Less than a week after Chatham-Kent Health Alliance officials told the media to “stay tuned,” the province announced approval for the formation of a C-K Ontario Health Team.
Five days after Lori Marshall, president and CEO of the CKHA and co-chair of the C-K OHT proposal, said those words, local MPPs Rick Nicholls and Monte McNaughton made a formal announcement.
They met with health organizations on Saturday morning at the Chatham-Kent Family Health Team’s offices on Emma Street in Chatham to make the announcement.
The C-K OHT is one of the first 24 teams in the province to implement a new model of organizing and delivering health care. Provincial officials said this model better connects patients and providers in their communities to improve patient outcomes.
Through an OHT, officials said patients will experience easier transitions from one provider to another, including, for example, between hospitals and home care providers, with one patient story, one patient record and one care plan.
“This is an exciting time for health care in Ontario as we finally break down the long-standing barriers that have prevented care providers from working directly with each other to support patients throughout their health-care journey,” said Christine Elliott, Deputy Premier and Minister of Health, in a media release. “Together with our health-care partners, the C-K OHT will play an essential role in delivering on our commitment to end hallway health care and building a connected and sustainable public health care system centred around the needs of patients.”
Patient advisor Judy Gragtmans, who also co-chaired the C-K OHT proposal, said she was happy to see the inclusion of the views from the patients’ perspectives throughout the process.
“Patient advisors have been included in this journey right from the beginning, and by the time we submitted the C-K OHT application, more than two dozen patient advisors had contributed invaluable input based on their individual experiences with the health care system,” she said. “There is no doubt in my mind the C-K OHT partners will remain committed to including the patient, family and caregiver voice moving forward, ensuring an improved local health care system for everyone.”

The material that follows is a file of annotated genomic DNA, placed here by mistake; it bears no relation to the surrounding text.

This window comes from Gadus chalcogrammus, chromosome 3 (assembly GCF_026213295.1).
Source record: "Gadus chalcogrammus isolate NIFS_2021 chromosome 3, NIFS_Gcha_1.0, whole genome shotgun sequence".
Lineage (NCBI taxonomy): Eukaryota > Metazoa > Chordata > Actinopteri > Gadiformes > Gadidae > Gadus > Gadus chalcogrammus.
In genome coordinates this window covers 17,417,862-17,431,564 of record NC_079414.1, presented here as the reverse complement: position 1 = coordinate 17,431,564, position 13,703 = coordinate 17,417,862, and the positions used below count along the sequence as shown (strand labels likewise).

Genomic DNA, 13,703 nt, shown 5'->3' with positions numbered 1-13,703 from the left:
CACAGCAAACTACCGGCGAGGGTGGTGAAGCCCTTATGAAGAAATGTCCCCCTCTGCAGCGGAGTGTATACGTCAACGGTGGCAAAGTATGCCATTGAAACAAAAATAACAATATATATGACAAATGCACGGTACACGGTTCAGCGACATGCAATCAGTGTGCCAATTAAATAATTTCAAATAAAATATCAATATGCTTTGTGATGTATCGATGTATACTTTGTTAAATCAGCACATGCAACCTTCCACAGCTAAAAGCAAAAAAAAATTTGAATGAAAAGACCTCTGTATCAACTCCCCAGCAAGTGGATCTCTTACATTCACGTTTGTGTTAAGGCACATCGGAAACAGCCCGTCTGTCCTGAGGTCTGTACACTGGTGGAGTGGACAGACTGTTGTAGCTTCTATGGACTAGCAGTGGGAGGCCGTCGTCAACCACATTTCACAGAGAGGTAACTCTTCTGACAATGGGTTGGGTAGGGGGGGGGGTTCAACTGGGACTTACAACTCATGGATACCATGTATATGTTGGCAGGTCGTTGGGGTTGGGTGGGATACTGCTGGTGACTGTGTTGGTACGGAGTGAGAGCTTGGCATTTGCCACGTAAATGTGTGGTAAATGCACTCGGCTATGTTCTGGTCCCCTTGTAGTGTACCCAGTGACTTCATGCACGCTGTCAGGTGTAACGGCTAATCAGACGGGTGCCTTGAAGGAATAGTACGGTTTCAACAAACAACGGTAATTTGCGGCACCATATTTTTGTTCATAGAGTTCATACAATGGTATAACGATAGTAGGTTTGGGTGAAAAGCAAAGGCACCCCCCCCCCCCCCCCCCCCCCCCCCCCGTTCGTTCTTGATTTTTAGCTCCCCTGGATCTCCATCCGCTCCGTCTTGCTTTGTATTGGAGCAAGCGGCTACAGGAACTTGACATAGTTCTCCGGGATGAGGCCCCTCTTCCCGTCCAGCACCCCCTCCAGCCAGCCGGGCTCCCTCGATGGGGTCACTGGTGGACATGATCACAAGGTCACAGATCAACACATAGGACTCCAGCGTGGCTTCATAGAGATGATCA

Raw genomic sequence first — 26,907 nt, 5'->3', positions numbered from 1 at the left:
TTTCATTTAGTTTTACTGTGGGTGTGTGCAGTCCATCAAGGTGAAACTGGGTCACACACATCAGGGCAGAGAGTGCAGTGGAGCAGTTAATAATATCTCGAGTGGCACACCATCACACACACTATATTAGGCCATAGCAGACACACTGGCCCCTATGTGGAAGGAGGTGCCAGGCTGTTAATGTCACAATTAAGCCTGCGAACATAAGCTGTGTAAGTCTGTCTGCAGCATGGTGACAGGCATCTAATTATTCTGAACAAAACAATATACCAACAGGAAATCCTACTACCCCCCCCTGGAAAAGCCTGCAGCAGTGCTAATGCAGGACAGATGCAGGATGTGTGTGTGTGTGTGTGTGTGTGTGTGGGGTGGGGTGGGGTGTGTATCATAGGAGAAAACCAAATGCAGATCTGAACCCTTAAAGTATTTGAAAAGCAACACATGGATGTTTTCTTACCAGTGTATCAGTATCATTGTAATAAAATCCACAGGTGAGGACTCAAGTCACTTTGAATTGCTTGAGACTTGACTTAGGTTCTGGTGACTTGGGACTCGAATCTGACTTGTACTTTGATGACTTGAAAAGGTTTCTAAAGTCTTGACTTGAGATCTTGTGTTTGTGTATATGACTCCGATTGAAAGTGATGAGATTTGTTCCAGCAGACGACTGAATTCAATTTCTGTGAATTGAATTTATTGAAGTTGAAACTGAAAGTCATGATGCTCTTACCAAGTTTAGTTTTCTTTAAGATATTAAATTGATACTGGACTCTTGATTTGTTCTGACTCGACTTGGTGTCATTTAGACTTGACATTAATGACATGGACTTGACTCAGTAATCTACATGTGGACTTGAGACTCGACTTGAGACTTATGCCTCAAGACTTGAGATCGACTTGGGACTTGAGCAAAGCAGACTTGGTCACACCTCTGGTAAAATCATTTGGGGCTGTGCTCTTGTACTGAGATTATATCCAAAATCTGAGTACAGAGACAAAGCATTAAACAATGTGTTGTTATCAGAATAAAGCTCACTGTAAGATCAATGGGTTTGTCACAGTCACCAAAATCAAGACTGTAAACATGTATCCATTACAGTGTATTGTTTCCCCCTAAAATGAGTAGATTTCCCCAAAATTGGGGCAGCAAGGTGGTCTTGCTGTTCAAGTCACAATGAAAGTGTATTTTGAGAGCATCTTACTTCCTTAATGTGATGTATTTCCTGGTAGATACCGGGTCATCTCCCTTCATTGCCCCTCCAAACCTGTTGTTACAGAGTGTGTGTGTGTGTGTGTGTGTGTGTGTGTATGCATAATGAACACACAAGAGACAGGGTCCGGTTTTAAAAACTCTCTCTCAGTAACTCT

Marshall said receiving approval is the payoff for months of hard work from a wealth of individuals and organizations.
There are 15 signatory organizations involved in the C-K OHT at this point, she said, with more set to come on board as the OHT evolves.
“I would say that because of the deep and broad level of co-operation in Chatham-Kent, we were pretty confident that the plan we put forward is both achievable and was something the ministry would be interested in supporting,” Marshall said.
At this stage, the C-K OHT is focused on adults aged 55 and older who have some level of chronic disease, Marshall said.
“That’s about 11,000 people out of our population of 105,000,” she said. “The signatories do all help part of that population. We all continue to provide all of the care we do now and then working together, we will focus on that group in Year One.”
As the scope of the C-K OHT expands, so too will the number of people supported by its programs. Marshall said in Year Two, everyone aged 55 and over will fall under its scope in terms of health care and services.
The scope expands to encompass all adults a year later, and then it will incorporate the youth after that.
“I’d say the major piece about the OHT is to look for better ways to connect people across the health-care system,” Marshall said. “It’s about faster access to needed care and getting the right care.”
Marshall said while C-K has its OHT approval, that doesn’t mean there is a designation as of yet under the People’s Health Care Act.
“It’s the go ahead to start working on that Year One plan. The next step is April 1 when we will come together to do that,” she explained.
Marshall stressed the OHT will not replace the Erie-St. Clair Local Health Integration Network (LHIN).
“Currently, the LHINs are still in place. They just have a different reporting structure and have gone into more of a regional type network,” she said.
Instead, the C-K OHT allows the participating health-care organizations to concentrate on what’s best for local health care.
“The health team gives us the ability to really focus at a local level and what the needs of the population here are,” Marshall said. “It’s significant that the government has encouraged communities to come together and design what makes sense for themselves versus dictating a model. That has inspired a level of excitement that is going to help us be successful.”
As for the LHINs, Marshall said for now they will still be responsible for home and community care. Over the course of the five-year plan for the OHT, Marshall expects the province will develop policy on how such care will continue in the future.